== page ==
Building Films For the iPad: The National Film Board’s New Tablet-Focused Projects

The National Film Board of Canada is attempting to combine gaming and cinema with a new line of iPad apps.

What happens when a major film producer decides to create original entertainment for tablets? Canada’s National Film Board (NFB) is experimenting with a series of new tablet-centric projects that merge gaming, journalism, and cinema. The applications come in iOS, Android, and web-Flash flavors and are intentionally created to mash up movies and computer games once and for all. The National Film Board is a publicly funded film producer and distributor known for its legendary animation work and, lately, for becoming a pioneer of new, interactive forms of storytelling.


The NFB gave journalists and film industry figures a sneak peek at some of the film board’s upcoming projects at this year’s Tribeca Film Institute Interactive Day. At the event, the NFB presented a series of new projects designed primarily with tablets in mind.

Loc Dao, an executive producer at the NFB, told Co.Create that the idea of creating documentaries for tablets came from the organization’s decision six years ago to primarily create digital content. Government Film Commissioner Tom Perlmutter created a digital section of the NFB, NFB/Interactive, which works on interactive documentaries. The idea behind it is to prepare for a long-term shift among computer users from primarily using laptops and desktops to primarily working on tablets. Because the NFB is shielded somewhat from market forces, it’s able to get started early creating native documentary and film forms designed for tablets. Dao added that “The first documentary that is technically available on tablet is The Test Tube with David Suzuki, but the first project that we created for tablets first is the upcoming The Last Hunt.”

The Last Hunt, to be released in summer for the iPad, tells the story of an elderly man’s last hunting trip in rural Quebec. The app, designed to make the most of the landscape photo mode on iPads with retina displays, uses the hunting trip to tell stories from the grandfather’s life. A web version is online already. Compared to The Last Hunt, The Test Tube is much more experimental. In the tablet product, a lecture by environmentalist David Suzuki is mashed up with a real-time data stream of Twitter messages keyed to the lecture’s content.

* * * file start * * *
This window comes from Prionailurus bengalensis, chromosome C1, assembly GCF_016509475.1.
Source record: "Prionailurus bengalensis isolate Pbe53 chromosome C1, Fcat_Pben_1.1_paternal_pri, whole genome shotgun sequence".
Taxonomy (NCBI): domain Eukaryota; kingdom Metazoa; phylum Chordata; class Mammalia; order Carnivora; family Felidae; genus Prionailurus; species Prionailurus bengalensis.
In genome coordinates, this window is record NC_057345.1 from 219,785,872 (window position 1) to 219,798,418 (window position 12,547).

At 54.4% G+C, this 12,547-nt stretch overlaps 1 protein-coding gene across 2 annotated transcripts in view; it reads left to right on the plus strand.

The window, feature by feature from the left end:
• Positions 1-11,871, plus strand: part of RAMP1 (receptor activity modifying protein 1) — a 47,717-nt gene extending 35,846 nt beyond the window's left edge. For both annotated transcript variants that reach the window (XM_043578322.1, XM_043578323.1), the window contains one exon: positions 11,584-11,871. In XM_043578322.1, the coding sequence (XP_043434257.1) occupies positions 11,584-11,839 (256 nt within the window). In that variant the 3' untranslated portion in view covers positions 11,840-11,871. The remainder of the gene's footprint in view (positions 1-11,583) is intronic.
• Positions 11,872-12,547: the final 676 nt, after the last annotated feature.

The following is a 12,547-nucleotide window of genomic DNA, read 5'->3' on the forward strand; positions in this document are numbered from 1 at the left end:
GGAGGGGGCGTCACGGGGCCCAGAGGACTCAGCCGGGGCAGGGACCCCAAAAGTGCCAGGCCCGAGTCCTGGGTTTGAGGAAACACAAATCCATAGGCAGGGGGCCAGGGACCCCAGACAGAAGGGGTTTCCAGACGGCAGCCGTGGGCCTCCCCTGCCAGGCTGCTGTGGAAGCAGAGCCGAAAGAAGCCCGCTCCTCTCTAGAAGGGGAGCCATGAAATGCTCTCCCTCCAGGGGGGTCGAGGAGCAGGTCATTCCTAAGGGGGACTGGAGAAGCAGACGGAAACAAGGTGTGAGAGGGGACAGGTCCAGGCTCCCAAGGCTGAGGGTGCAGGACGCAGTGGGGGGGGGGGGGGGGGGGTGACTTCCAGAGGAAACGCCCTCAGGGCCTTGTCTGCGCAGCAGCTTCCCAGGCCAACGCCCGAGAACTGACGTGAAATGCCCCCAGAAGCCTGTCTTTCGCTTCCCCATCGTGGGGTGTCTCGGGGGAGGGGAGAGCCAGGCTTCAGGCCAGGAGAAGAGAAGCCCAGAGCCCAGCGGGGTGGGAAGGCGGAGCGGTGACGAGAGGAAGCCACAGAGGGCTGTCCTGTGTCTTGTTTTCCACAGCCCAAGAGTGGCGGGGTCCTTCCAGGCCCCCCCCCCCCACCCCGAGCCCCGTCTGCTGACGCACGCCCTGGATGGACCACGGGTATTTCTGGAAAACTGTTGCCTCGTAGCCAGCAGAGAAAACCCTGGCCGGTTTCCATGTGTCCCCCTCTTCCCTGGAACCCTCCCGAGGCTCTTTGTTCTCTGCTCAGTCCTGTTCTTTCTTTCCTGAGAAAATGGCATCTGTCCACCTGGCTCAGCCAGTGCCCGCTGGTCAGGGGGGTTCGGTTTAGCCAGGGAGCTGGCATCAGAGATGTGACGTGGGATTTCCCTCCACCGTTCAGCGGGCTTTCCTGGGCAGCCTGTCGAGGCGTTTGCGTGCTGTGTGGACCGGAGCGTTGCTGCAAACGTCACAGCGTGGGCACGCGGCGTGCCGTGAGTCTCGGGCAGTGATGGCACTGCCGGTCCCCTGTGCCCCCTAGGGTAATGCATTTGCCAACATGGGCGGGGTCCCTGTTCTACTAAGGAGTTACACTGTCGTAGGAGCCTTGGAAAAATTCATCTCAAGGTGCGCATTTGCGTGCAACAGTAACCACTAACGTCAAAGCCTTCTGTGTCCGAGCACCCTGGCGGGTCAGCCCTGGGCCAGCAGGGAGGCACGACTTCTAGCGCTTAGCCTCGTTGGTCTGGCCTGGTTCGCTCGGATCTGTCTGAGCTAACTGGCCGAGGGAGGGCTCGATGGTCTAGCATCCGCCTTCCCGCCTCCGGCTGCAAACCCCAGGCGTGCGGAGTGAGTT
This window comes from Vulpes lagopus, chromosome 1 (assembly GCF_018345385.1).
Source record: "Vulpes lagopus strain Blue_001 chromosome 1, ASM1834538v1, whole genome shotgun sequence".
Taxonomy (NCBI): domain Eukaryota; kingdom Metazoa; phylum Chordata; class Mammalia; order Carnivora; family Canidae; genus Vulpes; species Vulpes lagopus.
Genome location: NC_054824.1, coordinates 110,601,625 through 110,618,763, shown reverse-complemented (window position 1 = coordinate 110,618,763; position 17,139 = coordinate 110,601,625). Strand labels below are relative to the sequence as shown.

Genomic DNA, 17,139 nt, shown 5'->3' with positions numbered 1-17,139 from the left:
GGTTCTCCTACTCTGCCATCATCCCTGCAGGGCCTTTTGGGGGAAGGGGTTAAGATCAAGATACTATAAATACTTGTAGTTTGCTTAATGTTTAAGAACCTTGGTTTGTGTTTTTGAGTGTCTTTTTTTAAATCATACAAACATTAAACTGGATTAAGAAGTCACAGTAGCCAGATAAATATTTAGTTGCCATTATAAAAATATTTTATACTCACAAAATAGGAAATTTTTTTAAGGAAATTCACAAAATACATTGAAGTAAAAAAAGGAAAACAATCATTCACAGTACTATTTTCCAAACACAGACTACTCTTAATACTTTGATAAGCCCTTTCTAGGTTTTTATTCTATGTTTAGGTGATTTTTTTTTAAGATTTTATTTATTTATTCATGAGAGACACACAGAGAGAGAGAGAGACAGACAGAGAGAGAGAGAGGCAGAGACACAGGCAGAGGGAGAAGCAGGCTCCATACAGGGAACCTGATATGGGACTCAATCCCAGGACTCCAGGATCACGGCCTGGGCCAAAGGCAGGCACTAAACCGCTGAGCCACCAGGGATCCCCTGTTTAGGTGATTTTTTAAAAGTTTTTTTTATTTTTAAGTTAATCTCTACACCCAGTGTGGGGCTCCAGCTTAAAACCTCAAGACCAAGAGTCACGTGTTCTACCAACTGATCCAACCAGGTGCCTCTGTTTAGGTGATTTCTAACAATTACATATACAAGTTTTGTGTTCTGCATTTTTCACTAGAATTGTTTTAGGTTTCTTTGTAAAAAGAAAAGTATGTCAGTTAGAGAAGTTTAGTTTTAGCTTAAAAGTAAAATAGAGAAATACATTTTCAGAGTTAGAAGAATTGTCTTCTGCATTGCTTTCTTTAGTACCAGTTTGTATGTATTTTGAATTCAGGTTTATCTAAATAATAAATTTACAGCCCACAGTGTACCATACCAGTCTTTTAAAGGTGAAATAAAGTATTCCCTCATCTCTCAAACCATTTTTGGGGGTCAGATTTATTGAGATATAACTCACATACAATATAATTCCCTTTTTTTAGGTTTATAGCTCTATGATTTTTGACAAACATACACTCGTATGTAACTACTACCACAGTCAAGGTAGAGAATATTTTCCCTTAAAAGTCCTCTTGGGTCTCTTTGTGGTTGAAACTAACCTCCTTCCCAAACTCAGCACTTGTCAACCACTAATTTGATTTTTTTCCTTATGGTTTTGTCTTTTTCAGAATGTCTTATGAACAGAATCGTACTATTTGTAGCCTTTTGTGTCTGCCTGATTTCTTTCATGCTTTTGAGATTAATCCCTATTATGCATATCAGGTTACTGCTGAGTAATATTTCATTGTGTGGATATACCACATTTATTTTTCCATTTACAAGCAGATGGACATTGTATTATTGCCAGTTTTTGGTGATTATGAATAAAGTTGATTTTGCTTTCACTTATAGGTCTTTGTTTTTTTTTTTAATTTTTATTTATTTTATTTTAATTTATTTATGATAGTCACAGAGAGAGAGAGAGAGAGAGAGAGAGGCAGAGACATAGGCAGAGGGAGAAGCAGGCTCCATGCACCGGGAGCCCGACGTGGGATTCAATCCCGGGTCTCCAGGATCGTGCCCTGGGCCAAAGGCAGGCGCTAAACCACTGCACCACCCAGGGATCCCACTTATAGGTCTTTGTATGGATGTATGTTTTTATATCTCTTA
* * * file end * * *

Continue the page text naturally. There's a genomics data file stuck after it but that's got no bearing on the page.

Another new project, Circa 1948, is an immersive skycam view of Vancouver’s neighborhood and much of the rest of the city in the years following World War II. The app, which shares many aesthetic similarities with the new Sim City, lets users zoom in on houses or blocks, follow the individual stories of residents, and connect the threads linking different storylines togther. Artist Stan Douglas created the app as a way of translating his installation work to a tablet setting and to take advantage of touch and zoom capabilities that traditional films or visual art just don’t have. It is one of the first times that Douglas, a prominent installation artist, worked in code.

In Circa 1948, users navigate a non-linear film noir story set in postwar Vancouver. The “script” integrates racial tension between Vancouver’s white, black, and Asian communities, class tensions between well-off and poor neighborhoods, and government corruption. The app is designed as an augmented reality project that’s half game and half film.

Creating tablet-specific documentaries creates special design and UI challenges, Dao says. The NFB’s tablet documentaries use an interface that combines touch and gyroscope sensors; in comparison to desktop multimedia projects which use Flash or Adobe Air, tablet and mobile documentaries are designed by the organization to integrate body motion into the film experience.


Another NFB production, Bear 71, is an interactive app based around thousands of photos of a Canadian grizzly bear. Wildlife authorities tagged the bear, known as Bear 71, and then photographed it and dozens of neighbors between 2001 and 2009 using motion-triggered trail cameras. Filmmaker Leanne Allison assembled thousands of geotagged wildlife photos into the finished app. The app follows both the animals and the effects of a nearby train line. In the 2012 documentary, Allison tells the story of Bear 71’s life from the bear’s point of view. Bear 71 also combined a live installation project where the creators and musicians performed the project in front of an audience.

Correction: The Last Hunt will be released for tablets in summer 2013.